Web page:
ACTS CHAPTER 22 – “A BOLD TESTIMONY”
Do you ever get nervous before you speak publicly? Some people break out in hives when they have to talk to a small group. Even the most gifted preachers say they get queasy before they go to the platform. We don’t know how Paul felt when he stood in front of this angry crowd in Jerusalem. He knew they were hostile, yet he didn’t flinch. A strange hush came over the crowd as he began speaking. God gave him the words—and the courage to say them. We should expect to receive the same supernatural boldness when we share our faith with others.
British preacher Charles Spurgeon told his students that if they wanted to please God, they had better make Jesus the focus of their sermons. He told them: “A sermon without Christ in it is like a loaf of bread without flour in it.” In Acts 22 we see a perfect sermon. Paul didn’t dance around his subject or hide the truth. He pulled the sword of the Spirit out of its sheath and waved it. After telling of his proud Jewish heritage, admitting that he was a persecutor of Christians, he made Jesus Christ the focus of his message. He described how a bright light flashed around him, and he heard a voice saying: “I am Jesus the Nazarene, whom you are persecuting” (v. 8).
Paul didn’t give the people empty words. He told them how he had a face-to-face encounter with the Messiah. He told how he heard Jesus’ voice. He told how he was baptized. He admitted that he was wrong for approving of Stephen’s murder. He spoke with humility, yet with commanding authority. And in all his humble admission, he was telling the Jews that they too had been resisting God.
Paul’s words cut deep. But the crowd didn’t go berserk until Paul quoted Jesus saying, “I will send you far away to the Gentiles” (v. 21). That was the last straw. Pride and racism were deeply ingrained in the Jewish people. They couldn’t stand the idea that God would accept non-Jews into His kingdom. This was Paul’s life message, and he knew he would die for it. Thankfully, his life was spared in this tense situation because God had more work for him to do.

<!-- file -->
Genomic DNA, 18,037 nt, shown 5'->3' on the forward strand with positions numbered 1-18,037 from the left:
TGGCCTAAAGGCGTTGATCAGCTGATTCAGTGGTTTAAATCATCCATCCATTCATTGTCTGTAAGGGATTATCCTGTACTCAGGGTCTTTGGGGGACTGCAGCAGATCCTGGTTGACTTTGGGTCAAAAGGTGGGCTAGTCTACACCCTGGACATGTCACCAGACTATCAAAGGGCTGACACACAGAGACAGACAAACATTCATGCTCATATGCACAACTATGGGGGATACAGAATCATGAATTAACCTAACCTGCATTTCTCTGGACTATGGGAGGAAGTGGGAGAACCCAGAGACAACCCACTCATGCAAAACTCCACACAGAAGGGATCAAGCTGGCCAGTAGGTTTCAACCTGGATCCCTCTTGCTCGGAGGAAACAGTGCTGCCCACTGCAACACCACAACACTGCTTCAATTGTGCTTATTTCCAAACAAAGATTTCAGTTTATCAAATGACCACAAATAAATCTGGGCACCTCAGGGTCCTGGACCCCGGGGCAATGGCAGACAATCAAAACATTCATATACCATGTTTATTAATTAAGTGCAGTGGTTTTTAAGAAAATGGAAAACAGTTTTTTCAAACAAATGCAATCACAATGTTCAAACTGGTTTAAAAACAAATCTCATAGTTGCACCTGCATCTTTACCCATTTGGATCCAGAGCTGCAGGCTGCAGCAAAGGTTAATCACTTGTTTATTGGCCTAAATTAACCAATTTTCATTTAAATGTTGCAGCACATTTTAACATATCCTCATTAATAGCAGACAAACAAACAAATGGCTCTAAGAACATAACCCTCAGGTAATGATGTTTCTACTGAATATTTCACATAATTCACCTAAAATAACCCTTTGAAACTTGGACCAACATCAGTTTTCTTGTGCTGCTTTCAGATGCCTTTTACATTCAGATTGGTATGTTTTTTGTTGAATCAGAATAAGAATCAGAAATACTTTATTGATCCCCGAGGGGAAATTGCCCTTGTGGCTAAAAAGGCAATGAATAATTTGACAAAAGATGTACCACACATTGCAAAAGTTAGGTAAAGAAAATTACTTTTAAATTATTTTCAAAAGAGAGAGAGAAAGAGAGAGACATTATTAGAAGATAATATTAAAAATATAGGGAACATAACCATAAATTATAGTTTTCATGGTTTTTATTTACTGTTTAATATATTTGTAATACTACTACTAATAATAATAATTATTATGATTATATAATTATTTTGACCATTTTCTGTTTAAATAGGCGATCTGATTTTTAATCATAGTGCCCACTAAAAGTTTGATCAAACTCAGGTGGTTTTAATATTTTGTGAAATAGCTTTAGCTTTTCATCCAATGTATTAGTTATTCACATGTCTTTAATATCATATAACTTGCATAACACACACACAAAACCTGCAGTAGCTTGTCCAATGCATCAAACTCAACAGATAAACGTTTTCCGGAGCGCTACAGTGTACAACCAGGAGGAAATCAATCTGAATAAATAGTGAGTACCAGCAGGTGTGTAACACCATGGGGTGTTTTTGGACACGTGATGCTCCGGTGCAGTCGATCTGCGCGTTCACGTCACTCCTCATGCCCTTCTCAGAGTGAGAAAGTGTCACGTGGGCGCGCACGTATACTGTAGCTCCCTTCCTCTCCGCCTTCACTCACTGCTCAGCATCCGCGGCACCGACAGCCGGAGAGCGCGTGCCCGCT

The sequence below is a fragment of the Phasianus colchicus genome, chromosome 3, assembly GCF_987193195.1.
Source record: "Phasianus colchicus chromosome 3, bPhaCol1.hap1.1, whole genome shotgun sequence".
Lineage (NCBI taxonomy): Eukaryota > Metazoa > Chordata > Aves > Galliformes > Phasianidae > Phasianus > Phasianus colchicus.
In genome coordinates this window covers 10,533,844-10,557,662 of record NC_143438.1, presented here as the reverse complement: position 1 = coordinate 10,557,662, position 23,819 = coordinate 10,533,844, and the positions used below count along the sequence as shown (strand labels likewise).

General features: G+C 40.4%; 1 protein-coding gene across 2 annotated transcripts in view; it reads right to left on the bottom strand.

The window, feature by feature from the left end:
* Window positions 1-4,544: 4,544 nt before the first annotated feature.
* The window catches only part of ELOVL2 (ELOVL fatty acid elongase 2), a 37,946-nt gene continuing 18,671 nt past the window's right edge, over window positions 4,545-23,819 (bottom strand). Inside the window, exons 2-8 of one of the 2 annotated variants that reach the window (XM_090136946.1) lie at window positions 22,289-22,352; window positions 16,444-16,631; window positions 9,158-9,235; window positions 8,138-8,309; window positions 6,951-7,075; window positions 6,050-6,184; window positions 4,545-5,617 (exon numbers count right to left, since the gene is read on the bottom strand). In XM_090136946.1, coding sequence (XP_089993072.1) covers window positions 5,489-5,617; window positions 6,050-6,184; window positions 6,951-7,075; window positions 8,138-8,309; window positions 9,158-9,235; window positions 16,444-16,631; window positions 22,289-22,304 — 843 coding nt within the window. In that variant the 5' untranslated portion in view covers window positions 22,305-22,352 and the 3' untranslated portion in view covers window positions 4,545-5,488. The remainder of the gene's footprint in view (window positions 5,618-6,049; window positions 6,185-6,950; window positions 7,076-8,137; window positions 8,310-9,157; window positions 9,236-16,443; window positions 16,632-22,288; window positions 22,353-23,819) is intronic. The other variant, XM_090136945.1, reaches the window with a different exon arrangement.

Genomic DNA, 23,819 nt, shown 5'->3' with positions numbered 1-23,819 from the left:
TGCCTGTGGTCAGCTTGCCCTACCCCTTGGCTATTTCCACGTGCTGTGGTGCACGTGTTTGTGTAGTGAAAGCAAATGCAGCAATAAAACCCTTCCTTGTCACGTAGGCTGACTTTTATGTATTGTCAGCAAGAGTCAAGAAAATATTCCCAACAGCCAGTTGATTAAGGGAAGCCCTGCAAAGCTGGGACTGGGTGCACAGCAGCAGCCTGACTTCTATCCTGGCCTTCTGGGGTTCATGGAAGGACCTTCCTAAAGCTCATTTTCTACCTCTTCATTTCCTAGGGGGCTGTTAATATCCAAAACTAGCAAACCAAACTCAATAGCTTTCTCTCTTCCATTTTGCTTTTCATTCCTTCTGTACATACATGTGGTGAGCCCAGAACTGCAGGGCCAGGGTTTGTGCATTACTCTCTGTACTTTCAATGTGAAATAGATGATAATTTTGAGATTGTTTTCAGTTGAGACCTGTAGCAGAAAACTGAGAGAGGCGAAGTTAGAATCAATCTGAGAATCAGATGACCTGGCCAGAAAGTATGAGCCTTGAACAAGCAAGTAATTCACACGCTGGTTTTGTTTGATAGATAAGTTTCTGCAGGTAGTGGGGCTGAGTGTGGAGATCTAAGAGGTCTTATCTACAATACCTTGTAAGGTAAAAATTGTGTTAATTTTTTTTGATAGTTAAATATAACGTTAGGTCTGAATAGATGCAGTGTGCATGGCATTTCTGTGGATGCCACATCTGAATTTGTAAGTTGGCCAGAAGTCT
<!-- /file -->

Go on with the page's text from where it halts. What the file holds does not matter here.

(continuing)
LET’S TALK ABOUT IT
** In Paul’s sermon, he said he put “both men and women” into prisons when he was persecuting the disciples. As we have mentioned before, Luke included women in his narrative. Why is this important?
** Paul honestly admitted that he stood by approvingly when Stephen was stoned. How do you think Paul viewed his participation in Stephen’s martyrdom?
** Paul may have assumed that he would die at this moment. The crowd would have stoned him, but God miraculously spared him. Why is the issue of Paul’s Roman citizenship so important at this point?
LET’S PRAY ABOUT IT:
Lord, You called me to be Your witness. I don’t want to be afraid to speak for You when the door opens. Please deliver me from shyness. I know the Holy Spirit can give me the courage to stand up for You when the time is right. Make me a bold witness. Amen.
By J. Lee Grady © 2020.